A. There's no easy answer, and not many salaried jobs. Many critics simple open their own websites, or contribute to others. I think the degree in English is invaluable. Further study is valuable for its own sake, but may not lead any more quickly to work. It would be for your own good, as it should be. Perhaps it might be wise to redefine yourself as a writer and not narrowly as a movie critic. Take someone like George Orwell as a role model.

Q. As I recall from all those years when you and Gene did your Top 10 special at the end of the year, you'd have many films in common, but never all. I was wondering if the two of you also shared notes beforehand -- and, if so, whether one or both of you ever made changes to your lists so they wouldn't be that similar? Or are you of a mind that a critic's list should be his list, regardless of what anyone else is going to have on his or hers, and that it's no sin if two guys writing for the same place, doing a podcast together, etc., have that much overlap on such a thing? This is why lists are frustrating. You want to be able to celebrate the best work of the year, but then you start contorting yourself to figure out what goes in and what stays out, how to rank things (if you don't want to just go alphabetical), whether to consider a colleague's rankings, etc. (Alan Sepinwall, Newark, N.J.)

A. You and a colleague are dealing with the problem of possible list overlap on your webcast. Gene had an iron-clad rule that we never discussed movies or lists in advance. We would send our lists to the producers, who would contrive a show rundown and give us each only the show segments we would be writing.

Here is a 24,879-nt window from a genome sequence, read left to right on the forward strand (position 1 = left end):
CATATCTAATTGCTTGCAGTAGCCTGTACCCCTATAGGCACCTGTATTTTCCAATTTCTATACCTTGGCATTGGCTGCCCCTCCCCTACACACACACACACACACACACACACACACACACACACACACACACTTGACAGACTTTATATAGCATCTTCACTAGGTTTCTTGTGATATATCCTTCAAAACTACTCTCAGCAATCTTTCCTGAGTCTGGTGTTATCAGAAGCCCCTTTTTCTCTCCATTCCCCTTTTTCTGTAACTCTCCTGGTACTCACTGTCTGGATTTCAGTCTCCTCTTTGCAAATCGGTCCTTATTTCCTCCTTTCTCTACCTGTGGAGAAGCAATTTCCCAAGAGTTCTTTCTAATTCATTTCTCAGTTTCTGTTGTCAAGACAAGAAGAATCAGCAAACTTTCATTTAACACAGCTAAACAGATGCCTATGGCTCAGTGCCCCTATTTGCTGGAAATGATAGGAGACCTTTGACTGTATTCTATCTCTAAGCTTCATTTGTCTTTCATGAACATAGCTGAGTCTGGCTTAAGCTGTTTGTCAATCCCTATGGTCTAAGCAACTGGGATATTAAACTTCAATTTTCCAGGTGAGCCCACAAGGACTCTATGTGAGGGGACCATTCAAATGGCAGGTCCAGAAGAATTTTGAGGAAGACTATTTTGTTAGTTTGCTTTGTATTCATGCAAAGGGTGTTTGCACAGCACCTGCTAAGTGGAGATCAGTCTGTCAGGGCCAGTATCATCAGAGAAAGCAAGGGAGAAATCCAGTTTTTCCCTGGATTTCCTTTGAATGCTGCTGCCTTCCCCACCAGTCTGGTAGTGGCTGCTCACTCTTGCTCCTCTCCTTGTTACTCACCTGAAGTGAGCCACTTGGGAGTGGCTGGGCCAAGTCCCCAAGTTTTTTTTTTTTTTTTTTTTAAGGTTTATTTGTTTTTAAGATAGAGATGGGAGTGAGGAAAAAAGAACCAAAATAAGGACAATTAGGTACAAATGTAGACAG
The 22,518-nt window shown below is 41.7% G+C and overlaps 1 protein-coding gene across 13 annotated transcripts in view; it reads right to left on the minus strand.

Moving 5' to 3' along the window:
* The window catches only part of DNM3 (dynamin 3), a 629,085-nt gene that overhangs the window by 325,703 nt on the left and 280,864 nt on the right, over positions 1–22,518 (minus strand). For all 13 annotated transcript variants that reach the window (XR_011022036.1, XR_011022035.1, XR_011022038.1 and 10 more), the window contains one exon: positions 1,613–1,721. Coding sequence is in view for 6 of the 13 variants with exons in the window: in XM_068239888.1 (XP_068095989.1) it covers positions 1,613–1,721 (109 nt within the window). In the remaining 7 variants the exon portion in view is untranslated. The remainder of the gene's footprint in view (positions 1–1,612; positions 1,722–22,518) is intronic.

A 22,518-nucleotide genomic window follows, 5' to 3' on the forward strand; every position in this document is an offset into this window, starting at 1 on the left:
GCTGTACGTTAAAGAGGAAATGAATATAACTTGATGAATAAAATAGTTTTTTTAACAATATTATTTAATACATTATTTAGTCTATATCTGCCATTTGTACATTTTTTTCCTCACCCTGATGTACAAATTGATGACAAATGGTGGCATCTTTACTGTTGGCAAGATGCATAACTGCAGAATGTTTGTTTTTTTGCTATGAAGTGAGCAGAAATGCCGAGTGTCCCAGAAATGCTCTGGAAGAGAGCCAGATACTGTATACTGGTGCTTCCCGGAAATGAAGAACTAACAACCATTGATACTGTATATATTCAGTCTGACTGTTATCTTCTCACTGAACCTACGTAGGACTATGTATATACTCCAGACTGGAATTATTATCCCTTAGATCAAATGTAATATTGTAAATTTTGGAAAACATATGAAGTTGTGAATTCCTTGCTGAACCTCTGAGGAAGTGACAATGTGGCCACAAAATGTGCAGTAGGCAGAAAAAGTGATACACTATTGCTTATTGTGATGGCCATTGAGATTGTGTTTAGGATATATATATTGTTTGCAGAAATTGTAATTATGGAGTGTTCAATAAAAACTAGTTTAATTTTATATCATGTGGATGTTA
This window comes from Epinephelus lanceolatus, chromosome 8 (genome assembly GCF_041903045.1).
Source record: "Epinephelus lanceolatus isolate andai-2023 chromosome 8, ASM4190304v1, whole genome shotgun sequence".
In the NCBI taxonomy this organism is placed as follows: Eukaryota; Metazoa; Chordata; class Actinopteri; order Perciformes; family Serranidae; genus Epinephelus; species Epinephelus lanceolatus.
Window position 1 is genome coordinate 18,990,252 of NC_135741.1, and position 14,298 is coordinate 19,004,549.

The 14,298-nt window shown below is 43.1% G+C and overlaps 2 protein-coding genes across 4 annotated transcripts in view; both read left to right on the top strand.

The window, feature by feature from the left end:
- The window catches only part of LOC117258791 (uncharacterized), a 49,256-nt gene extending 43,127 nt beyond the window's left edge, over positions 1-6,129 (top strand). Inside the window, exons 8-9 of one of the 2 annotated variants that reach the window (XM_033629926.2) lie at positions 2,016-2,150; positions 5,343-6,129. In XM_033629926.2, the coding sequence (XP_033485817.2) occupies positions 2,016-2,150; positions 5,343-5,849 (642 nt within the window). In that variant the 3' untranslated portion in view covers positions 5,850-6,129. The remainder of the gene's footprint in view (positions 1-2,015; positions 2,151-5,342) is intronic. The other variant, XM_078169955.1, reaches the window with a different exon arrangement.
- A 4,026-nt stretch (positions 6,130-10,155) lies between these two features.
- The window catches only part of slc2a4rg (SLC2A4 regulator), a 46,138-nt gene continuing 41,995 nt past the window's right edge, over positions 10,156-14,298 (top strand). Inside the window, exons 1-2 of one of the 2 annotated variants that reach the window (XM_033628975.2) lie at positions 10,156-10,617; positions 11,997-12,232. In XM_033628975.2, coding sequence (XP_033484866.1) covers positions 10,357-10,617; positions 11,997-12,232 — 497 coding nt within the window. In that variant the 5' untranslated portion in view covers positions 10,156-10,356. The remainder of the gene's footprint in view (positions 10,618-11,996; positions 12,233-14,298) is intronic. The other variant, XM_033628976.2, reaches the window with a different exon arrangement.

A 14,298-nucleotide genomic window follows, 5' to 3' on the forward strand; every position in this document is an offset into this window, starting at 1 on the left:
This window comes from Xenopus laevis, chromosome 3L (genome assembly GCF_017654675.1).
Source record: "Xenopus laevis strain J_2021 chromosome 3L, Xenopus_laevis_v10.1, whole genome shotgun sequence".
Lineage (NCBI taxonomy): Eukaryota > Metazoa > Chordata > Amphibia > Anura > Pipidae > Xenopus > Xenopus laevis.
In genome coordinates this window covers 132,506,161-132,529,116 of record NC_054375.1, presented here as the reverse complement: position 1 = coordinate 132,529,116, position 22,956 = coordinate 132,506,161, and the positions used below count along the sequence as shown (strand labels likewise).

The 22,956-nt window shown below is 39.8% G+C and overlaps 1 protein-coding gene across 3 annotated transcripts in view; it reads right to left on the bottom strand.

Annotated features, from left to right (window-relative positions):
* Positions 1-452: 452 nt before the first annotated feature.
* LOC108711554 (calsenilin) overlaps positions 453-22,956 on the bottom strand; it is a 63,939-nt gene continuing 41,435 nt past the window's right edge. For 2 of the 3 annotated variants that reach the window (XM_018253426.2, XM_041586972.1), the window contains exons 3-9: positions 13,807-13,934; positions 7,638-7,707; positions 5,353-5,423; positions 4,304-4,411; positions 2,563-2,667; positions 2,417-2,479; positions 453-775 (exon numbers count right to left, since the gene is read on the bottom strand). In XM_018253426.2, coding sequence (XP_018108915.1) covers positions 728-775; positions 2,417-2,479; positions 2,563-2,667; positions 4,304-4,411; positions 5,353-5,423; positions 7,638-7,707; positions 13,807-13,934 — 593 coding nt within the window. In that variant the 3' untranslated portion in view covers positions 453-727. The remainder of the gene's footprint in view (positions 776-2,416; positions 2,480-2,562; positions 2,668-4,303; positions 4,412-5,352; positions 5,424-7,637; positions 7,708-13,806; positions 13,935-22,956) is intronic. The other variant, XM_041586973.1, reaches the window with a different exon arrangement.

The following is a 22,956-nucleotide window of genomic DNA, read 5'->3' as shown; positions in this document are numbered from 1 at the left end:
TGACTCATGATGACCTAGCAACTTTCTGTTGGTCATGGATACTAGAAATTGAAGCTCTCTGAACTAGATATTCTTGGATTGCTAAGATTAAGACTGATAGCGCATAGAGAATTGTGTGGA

Q. In all the giant monster movies I've seen ("King Kong," "Godzilla," et al.), the monsters never have the urge to urinate and/or defecate. Even after eating people. Why is that? Do you know of any movies where they do, barring "Jurassic Park?" (Eric Hodek, Itasca, IL).

A. Obviously, they must be constipated. That's why they're so short-tempered.

Q. I've noticed that the official "At the Movies" website has been down for some time.  Is this somehow related to your upcoming show? (Kevin Klawitter, Wadena, Minn.)

A. Buena Vista Television took down the site when it stopped producing "At the Movies."  That was fair enough. It contained all the show's reviews over the years -- everything by Siskel, myself, Richard Roeper, Michael Phillips, A.O. Scott, Ben Mankiewicz, Ben Lyons and various guest critics. I understand the archive has been preserved, and I hope it will find a new home somewhere on the web.

Q. It's probably a coincidence, but I thought I'd check. In your review of "Burlesque," you ask, "Where did they come from? Where will they go?" about the male dancers who suddenly appear. This isn't an arcane reference to the title of Kitty Carlisle's opening number in "Murder at the Vanities" (1934), which asks the same question about the dancers there? (Garry Koenigsberg, San Francisco CA)

A. I'm afraid not. Great minds think alike.

Roger Ebert

Roger Ebert was the film critic of the Chicago Sun-Times from 1967 until his death in 2013. In 1975, he won the Pulitzer Prize for distinguished criticism.